The word bifurcation entered modern usage courtesy of the French mathematician Jules Henri Poincare with the publication of his work, L’Équilibre d’une masse fluide animée d’un mouvement de rotation, as part of the Acta Mathematica, and first appeared in September 1885. Poincare is known as the last true great universalist in mathematics-he was skilled in most areas of math and is known today for his formulation of what was kown for a century as the Poincare Conjecture before it was solved in 2005. Poincare coined the word bifurcation to describe the divergence of two states from a common smooth state: a bifurcation occurs when a small change made to the parameter values of a system causes a sudden qualitative or topological change in its behaviour.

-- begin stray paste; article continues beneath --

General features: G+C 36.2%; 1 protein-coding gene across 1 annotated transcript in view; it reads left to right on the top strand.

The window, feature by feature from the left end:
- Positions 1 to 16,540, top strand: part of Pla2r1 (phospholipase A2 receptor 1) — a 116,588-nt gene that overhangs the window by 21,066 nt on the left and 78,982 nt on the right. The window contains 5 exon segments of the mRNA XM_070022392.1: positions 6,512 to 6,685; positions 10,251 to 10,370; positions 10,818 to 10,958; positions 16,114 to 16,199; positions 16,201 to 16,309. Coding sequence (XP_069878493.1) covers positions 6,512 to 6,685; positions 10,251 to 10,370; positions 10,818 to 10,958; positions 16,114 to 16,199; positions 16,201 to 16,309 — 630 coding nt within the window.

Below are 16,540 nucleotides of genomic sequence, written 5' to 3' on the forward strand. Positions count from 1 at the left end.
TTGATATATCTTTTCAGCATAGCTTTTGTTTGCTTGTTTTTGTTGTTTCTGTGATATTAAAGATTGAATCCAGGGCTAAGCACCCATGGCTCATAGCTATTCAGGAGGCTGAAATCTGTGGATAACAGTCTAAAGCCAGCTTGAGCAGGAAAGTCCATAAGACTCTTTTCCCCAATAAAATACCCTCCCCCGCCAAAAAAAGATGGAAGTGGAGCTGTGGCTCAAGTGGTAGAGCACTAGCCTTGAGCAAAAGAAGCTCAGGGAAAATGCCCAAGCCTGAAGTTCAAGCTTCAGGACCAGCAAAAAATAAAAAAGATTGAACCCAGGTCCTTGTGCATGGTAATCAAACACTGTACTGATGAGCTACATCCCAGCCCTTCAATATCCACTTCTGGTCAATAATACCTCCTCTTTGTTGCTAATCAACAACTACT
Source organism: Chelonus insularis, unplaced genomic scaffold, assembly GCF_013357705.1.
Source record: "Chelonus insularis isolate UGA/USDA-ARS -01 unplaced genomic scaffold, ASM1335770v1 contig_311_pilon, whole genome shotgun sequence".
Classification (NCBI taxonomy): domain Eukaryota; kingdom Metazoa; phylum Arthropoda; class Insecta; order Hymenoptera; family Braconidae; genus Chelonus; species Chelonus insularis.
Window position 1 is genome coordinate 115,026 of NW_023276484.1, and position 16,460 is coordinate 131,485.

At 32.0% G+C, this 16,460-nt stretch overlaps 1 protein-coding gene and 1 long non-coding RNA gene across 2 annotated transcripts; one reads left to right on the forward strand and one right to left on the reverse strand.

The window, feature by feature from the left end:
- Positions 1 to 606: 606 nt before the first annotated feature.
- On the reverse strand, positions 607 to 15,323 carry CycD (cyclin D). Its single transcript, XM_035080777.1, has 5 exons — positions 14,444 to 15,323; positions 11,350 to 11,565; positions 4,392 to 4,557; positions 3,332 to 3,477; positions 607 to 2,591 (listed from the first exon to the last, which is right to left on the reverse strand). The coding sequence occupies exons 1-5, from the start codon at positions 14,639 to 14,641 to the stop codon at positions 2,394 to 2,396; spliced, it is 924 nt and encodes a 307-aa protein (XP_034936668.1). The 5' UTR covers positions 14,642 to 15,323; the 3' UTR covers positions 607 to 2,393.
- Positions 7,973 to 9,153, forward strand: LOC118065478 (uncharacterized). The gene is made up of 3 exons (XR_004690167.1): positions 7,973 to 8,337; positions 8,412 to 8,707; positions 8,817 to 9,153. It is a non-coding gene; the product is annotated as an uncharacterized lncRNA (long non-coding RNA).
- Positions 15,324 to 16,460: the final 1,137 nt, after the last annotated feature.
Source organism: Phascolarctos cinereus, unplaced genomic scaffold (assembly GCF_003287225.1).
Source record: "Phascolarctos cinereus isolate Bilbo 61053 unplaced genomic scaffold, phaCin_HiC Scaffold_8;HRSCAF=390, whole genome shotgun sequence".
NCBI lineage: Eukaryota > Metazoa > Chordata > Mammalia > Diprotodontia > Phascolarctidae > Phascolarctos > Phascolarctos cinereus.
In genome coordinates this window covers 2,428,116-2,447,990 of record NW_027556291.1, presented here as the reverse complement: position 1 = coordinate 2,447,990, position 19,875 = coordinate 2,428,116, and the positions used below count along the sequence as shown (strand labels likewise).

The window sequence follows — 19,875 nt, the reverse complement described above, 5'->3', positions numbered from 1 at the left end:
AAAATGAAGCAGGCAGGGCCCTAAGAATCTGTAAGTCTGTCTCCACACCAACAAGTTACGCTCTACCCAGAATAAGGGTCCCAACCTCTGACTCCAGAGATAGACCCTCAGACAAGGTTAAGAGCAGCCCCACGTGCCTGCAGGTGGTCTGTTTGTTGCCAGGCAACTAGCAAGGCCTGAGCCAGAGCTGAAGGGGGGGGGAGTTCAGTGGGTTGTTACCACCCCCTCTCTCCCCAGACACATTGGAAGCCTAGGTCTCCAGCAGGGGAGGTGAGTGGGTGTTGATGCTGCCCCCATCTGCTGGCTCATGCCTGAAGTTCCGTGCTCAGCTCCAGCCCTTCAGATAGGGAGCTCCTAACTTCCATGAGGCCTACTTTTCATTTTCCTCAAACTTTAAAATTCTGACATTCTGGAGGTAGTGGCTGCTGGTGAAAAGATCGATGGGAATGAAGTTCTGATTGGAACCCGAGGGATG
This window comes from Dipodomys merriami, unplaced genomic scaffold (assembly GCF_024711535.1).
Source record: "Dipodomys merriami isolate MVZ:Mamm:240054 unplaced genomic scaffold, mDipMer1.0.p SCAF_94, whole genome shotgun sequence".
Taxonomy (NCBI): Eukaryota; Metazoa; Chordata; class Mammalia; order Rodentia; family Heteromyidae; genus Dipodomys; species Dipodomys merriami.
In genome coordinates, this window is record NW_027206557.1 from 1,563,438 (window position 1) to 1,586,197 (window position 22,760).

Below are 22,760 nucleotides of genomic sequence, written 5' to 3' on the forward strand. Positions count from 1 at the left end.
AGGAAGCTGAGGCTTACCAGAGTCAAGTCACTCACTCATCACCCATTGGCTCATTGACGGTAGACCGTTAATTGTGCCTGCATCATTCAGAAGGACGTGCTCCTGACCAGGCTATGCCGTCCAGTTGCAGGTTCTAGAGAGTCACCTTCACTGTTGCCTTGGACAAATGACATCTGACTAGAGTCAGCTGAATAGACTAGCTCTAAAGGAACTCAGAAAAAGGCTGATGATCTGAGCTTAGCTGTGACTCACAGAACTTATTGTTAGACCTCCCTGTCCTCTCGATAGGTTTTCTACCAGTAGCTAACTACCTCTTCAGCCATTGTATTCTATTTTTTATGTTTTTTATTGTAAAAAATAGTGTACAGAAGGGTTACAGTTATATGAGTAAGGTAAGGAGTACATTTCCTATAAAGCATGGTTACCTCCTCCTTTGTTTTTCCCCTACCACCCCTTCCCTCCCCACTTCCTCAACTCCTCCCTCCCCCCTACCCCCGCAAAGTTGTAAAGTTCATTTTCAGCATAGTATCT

The word bifurcation comes directly from the Latin word furca meaning fork, attaching the prefix bi- meaning two. It should be noted that the word furca also had metaphorical and figurative uses in Roman times and the Romans had the word tridens (corresponding directly to the English word trident) which looked more like a modern fork than the two pronged affair used by Romans. In defense of Poincare, he was seeking a strict mathematical definition-he needed to limit the sense to two options as a starting point-he wanted to be sure that the furca imagined was limited to two options and not three.
Image of Poincare in the public domain. Image of Roman fork of unknown provenance.